Prof. Frame caught many in the conservative Reformed community off-guard when he first published his very negative review of Dr. Horton’s book. Surely Prof. Frame would be much closer to Dr. Horton on this question than to the various pastors critiqued by Dr. Horton’s book. Indeed, this first review is one of Prof. Frame’s longest and most heated book reviews, which is doubly surprising given the popular nature of Horton’s work. Still, the significance isn’t hard to discover. Prof. Frame sees Reformed chauvinism and a sectarian spirit in Christless Christianity, with Dr. Horton using unnecessarily strong rhetoric to make what Prof. Frame believes should be an intramural point among brothers.
We should keep in mind that such language makes the most serious indictments. To be Christless is to be doomed to Hell (John 3:36). And if someone preaches an “alternative gospel,” contrary to the gospel preached by the apostle Paul, he is to be accursed (Gal. 1:8–9). People who preach “another gospel” are not Christian friends who happen to disagree with us on this or that matter. Rather, they have betrayed Christ himself. The whole church ought to rise up against such persons and declare that they are not part of the body of Christ and that they have no part of the body of Christ and that they have no part in the blessings of salvation. Indeed if they do not repent, they have no future except eternal punishment. (23)
Prof. Frame believes that conservative Reformed people use this kind of language far too often and without enough sobriety. And to make matters worse, Prof. Frame believes that Dr. Horton is using this language only for effect, not meaning to actually claim all that it would literally signify. Dr. Horton engages in a “bait and switch” by “scaring us to death with the brash title, telling us that we are headed for Hell. But then he backtracks” (24). In Prof. Frame’s view, Dr. Horton ends up reducing his critique to that of emphasis and theological subtleties. In short, Prof. Frame is not willing to grant Dr. Horton the liberty of rhetorical excess, and this is surprising to many readers. But their surprise should itself be surprising. Why is it that we expect a license to exaggerate and overgeneralize, so long as the target is acceptably “other”? Surely Joel Osteen and Joyce Meyer deserve a rhetorical bruising? And perhaps they do. But Prof. Frame is right to say that not all of American Evangelicalism can fairly be lumped in with these celebrity pastors, and he is right to say that our criticisms, however ferocious, need to be fair and precise. In matters of divine things, the standard ought to be extra high.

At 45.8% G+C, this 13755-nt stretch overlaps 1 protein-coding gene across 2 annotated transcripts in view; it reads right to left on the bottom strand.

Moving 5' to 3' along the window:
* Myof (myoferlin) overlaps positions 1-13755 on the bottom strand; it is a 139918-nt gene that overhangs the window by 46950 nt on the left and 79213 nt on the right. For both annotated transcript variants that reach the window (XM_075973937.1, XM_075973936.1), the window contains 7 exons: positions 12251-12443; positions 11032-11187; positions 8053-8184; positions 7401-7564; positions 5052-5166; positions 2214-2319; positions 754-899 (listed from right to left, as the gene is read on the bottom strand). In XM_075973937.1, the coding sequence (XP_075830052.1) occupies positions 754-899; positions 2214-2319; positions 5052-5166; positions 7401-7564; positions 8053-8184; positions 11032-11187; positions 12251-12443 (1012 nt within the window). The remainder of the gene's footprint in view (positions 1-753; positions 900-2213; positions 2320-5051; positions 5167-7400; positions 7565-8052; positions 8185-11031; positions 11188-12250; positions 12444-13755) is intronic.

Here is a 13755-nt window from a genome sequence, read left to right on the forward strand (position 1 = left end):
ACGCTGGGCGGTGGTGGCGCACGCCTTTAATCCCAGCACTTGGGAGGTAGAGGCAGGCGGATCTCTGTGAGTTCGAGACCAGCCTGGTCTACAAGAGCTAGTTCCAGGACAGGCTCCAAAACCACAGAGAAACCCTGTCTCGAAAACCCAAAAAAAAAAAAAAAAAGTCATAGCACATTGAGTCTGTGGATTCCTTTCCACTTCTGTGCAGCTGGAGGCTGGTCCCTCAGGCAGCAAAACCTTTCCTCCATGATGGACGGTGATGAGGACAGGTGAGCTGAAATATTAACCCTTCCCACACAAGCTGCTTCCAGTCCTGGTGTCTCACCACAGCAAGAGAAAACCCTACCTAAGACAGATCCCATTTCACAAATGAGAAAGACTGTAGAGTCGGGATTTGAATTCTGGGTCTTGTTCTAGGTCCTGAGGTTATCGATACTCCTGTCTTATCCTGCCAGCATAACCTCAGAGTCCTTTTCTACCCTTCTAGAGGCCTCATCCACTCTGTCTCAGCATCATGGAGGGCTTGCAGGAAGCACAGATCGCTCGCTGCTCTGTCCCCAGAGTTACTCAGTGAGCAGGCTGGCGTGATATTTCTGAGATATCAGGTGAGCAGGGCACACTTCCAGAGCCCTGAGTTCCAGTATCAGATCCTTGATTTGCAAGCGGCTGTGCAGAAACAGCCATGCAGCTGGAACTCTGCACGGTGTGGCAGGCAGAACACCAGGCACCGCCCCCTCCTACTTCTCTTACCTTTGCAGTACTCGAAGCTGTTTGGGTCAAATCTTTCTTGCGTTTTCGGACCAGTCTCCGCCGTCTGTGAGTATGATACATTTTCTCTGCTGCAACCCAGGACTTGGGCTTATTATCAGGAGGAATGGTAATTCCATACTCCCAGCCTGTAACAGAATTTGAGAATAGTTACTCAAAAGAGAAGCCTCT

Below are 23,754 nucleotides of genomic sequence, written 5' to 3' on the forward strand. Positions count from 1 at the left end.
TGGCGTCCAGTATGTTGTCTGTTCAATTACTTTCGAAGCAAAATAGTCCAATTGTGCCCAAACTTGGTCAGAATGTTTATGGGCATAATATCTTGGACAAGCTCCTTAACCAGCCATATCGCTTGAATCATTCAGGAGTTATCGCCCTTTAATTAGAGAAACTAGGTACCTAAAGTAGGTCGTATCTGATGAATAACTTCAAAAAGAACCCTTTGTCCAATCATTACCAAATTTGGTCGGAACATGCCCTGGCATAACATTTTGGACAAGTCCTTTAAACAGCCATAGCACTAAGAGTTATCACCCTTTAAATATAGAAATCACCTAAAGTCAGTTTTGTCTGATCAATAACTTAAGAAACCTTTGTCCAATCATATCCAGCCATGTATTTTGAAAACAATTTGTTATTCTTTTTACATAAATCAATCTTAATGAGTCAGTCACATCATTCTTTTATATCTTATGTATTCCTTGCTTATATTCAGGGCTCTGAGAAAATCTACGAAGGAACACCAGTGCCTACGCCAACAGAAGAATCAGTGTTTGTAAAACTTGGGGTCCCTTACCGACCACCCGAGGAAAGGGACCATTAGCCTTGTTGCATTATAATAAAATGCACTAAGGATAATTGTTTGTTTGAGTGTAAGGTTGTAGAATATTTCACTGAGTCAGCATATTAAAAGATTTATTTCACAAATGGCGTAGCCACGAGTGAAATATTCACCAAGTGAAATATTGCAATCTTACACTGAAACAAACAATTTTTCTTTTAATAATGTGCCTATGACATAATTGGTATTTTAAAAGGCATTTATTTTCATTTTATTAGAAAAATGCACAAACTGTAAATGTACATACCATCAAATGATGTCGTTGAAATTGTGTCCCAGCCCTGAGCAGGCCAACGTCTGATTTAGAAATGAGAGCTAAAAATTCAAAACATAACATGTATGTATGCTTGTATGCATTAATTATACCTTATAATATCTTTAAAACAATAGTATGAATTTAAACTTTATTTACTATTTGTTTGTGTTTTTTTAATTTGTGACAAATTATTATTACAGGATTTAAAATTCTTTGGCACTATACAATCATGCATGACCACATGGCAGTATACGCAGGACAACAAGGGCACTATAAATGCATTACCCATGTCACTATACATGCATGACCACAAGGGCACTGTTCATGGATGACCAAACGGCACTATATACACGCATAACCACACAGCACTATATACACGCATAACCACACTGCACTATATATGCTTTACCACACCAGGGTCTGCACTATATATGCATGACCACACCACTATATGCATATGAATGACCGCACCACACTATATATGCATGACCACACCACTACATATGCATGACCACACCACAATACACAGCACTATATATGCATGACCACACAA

Frame also takes the opportunity to go after some of Dr. Horton’s theological distinctives, namely Dr. Horton’s understanding of how the gospel ought to be presented. This is where the review is most relevant to the Escondido theology. For Dr. Horton, as Frame reads him, Christ is made “central,” by always making other humans and life-situations peripheral. God’s glory is magnified only at the expense of anyone else’s glory. In short, Dr. Horton’s “gospel” exists as a series of polarities (these points are made repeatedly, but can be summed up in the ten-point conclusion on pgs. 58–59). Frame says in response, “the key here is not to think in terms of ‘Christ and other things,’ as Horton does, but of ‘Christ and the applications of his work” (57).